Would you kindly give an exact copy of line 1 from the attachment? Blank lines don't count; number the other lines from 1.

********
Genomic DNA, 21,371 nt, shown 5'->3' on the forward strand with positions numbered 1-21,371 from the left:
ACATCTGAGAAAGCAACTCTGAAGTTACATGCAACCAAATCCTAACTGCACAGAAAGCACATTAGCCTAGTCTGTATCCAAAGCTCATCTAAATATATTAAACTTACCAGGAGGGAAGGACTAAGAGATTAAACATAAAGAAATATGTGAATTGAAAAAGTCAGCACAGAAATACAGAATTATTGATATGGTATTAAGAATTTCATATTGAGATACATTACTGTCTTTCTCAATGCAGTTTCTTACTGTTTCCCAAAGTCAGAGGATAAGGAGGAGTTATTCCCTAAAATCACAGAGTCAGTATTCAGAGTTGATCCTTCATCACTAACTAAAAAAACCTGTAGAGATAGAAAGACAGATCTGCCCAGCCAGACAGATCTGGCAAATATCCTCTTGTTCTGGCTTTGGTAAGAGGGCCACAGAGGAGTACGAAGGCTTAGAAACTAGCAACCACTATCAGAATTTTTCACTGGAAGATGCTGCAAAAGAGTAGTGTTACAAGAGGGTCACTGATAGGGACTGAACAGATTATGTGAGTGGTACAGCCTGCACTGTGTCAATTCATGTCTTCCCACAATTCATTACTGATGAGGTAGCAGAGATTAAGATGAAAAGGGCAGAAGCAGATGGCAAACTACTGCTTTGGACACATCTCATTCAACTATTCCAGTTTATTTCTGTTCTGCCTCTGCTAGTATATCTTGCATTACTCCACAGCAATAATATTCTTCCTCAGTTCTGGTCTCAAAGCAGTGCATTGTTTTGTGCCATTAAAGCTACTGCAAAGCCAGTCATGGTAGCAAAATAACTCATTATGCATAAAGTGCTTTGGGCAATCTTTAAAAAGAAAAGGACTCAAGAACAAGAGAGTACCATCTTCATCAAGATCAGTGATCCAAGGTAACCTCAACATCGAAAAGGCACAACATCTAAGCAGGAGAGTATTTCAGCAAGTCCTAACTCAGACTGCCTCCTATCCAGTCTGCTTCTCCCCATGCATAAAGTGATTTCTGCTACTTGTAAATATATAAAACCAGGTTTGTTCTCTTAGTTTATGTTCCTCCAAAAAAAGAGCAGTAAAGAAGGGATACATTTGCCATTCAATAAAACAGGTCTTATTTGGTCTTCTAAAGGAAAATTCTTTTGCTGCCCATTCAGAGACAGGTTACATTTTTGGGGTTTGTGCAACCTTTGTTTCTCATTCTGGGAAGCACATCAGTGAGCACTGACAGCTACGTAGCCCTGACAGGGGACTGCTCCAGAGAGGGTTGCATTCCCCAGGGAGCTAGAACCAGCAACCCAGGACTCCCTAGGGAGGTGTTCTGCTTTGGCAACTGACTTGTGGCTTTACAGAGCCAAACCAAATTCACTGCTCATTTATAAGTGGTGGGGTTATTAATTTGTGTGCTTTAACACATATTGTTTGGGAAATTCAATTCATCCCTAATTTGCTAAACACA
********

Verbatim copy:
Genomic DNA, 21,371 nt, shown 5'->3' on the forward strand with positions numbered 1-21,371 from the left: